Tendinopathy : Tendinosis

Tendinopathy, also called tendinosis, is a degeneration of the tendon’s collagen in response to chronic overuse i.e. when overuse is continued without giving the tendon time to heal and rest, such as with repetitive strain injury. Even tiny movements, such as clicking a mouse, can cause tendinosis, when done repeatedly. https://www.ncbi.nlm.nih.gov/pmc/articles/PMC3312643/

With tendinosis, the tendon degeneration consists of loss of normal collagen structure and cell abnormality, but no inflammatory cellular response. The degenerative tendon loses the parallel alignment of its collagen fibers and is therefore weaker and may be more vulnerable to injury.

The condition is caused by small tears that occur in the tendon tissue, which causes the number of tendon repair cells to increase. This can lead to a reduction in tensile strength which, in turn, increases the likelihood of the tendon rupturing.

Types of Tendinosis

Tendinosis can occur in many tendons throughout the body, particularly those around major joints. We often refer to them by their location or the specific tendon they affect:

-Tennis elbow – It specifically affects the tendons that connect the forearms muscles to the outside of the elbow. The condition is further aggravated as the muscle repetitively rubs against bony bumps of the elbow, causing wear and tear. In addition to elbow pain, weakness of the grip is also commonly seen.

-Jumper’s knee – (also known as patellar tendinosis) involves the tendon that starts on the kneecap and extends down the front of the knee to the tibial tubercle (the shin bone). Patellar tendinosis affects athletes and others whose knees are repetitively impacted by jumping or repetitive lifting.

-Achilles tendinosis – affects the tendon (called the calcaneal tendon) that connects the calf muscles to the heel bone. Achilles and calf tightness can contribute to the condition, particularly in older people, as muscle and connective tissue experience micro tears through everyday activities that cause the tendon to flex and retract (like walking or climbing stairs)

-Shoulder tendinosis – In most cases, the shoulder condition begins as tendonitis and turns into tendinosis when left untreated.

Tendinopathy: Tendinosis Risk factors

Who is at risk of developing tendinosis? Tendinosis is more common in people who are middle-aged or older since the tendons are more prone to injury. It can also occur in people:

who exercise vigorously or play sports without enough rest in between

who perform repetitive work tasks (like driving machinery)

whose tendinitis is left untreated

with poor posture

who wear poor-fitting or improper footwear

with tight calf muscles

Main symptoms

Swelling that impairs movement of the tendon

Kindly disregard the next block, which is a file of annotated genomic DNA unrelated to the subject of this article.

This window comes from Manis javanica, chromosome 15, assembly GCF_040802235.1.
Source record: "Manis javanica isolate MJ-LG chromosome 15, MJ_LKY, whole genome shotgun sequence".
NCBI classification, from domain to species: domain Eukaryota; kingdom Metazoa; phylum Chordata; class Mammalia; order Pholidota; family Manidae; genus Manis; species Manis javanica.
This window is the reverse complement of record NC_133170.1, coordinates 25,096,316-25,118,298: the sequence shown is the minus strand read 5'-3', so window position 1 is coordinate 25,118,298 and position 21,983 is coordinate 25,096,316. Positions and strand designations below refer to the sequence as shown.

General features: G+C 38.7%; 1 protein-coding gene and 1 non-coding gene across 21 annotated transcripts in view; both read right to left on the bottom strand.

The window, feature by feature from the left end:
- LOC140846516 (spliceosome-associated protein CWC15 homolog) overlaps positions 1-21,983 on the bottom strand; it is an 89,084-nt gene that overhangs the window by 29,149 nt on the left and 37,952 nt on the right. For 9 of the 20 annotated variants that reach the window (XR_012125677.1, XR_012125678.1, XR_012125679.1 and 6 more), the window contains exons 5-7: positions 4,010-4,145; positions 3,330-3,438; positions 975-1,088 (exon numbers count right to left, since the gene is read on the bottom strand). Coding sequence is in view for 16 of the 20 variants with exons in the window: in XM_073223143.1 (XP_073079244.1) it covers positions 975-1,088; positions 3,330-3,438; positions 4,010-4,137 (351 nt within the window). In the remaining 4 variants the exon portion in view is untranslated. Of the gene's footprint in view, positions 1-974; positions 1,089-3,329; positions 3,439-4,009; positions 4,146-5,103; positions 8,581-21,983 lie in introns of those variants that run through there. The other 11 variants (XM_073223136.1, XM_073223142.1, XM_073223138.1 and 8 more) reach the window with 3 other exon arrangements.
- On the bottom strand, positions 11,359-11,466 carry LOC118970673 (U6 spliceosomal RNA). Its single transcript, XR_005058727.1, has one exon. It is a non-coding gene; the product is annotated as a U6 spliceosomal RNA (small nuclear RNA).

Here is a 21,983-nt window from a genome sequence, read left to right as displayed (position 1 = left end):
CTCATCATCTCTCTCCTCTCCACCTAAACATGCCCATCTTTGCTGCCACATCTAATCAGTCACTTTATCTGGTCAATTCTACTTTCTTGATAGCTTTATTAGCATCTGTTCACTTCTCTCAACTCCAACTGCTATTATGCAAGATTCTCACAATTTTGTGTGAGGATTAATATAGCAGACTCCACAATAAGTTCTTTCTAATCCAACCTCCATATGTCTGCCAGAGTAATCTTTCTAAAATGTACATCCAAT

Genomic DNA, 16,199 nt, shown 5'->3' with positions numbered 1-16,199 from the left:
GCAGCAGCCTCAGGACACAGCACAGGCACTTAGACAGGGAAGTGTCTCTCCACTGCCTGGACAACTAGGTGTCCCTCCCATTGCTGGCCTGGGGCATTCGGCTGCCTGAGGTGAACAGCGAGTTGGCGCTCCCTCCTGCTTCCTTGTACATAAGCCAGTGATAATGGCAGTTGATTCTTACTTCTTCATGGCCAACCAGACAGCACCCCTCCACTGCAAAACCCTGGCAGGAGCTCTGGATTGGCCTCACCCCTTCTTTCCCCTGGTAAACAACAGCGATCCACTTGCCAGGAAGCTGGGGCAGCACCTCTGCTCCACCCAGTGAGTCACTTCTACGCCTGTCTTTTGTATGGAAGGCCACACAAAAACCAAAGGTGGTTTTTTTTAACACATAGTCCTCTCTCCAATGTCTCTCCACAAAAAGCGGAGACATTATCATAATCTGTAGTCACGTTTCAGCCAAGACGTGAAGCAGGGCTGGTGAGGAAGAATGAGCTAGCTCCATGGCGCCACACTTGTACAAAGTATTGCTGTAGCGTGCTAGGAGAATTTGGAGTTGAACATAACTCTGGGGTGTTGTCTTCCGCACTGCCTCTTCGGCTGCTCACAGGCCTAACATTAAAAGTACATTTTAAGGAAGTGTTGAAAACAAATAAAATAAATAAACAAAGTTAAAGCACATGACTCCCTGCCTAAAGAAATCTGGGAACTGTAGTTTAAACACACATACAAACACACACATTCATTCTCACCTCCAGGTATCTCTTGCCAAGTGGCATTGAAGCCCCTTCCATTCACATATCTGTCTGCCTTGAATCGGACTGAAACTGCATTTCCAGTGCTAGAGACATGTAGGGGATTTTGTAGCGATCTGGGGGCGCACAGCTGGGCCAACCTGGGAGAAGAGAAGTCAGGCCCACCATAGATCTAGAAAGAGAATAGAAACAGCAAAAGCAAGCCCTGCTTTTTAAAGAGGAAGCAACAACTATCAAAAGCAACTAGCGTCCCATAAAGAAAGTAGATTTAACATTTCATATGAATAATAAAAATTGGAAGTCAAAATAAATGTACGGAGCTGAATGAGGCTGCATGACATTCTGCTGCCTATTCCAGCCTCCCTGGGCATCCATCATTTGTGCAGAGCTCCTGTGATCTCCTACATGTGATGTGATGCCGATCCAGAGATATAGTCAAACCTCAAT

Intense pain in the tendon, especially on movement of the affected area

Joint stiffness

A grating or crackling sensation as the tendon moves

Weakness in the affected area

Development of a lump along the tendon

If the condition persists, the tendon may eventually tear completely and a gap may be felt along the tendon. Movement of the affected area is then further impaired.

If the sheath that surrounds the tendon is affected rather than the tendon itself, the term used is tenosynovitis

Helpful tips to ease your symptoms

Some measures people can take if they have tendinosis include:

Stopping whichever activity that has caused the condition such as typing or playing a sport. This should prevent further damage and inflammation.

Resting the affected tendon to reduce inflammation.

Applying some form of support such as a splint, brace or bandage to help reduce movement.

Visiting a physiotherapist, who uses techniques to relieve pain and help people regain function of the affected area. Some of these techniques include exercises, massage, lasers and ultrasound.

Applying ice packs to cause vessel constriction.

Taking a break every 15 minutes if your work involves performing a repetitive task.

moving the affected area through its natural range of motion to prevent shortening of the related muscles and increase circulation

light eccentric strength training


Usually, tendinosis improves over time and surgery is not required, but in some severe cases surgery is considered as an option.


Supplements that help with tendinosis

The main goal for treating tendinosis include preventing injuries, reducing pain, thickening the tendon, and replenishing collagen within the tendon.

1.Our Collagen peptides with Magnesium supplement will help you in replenishing your collagen levels and enhancing tendon repair. It’s high quality(made in Spain with European standards) and affordable to our local  clients! Get yours at our Shop now!

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2. Turmeric Curcumin with Black Pepper- The ultimate anti-inflammatory would also be useful in instances where there is swelling.

Turmeric with black pepper benefits
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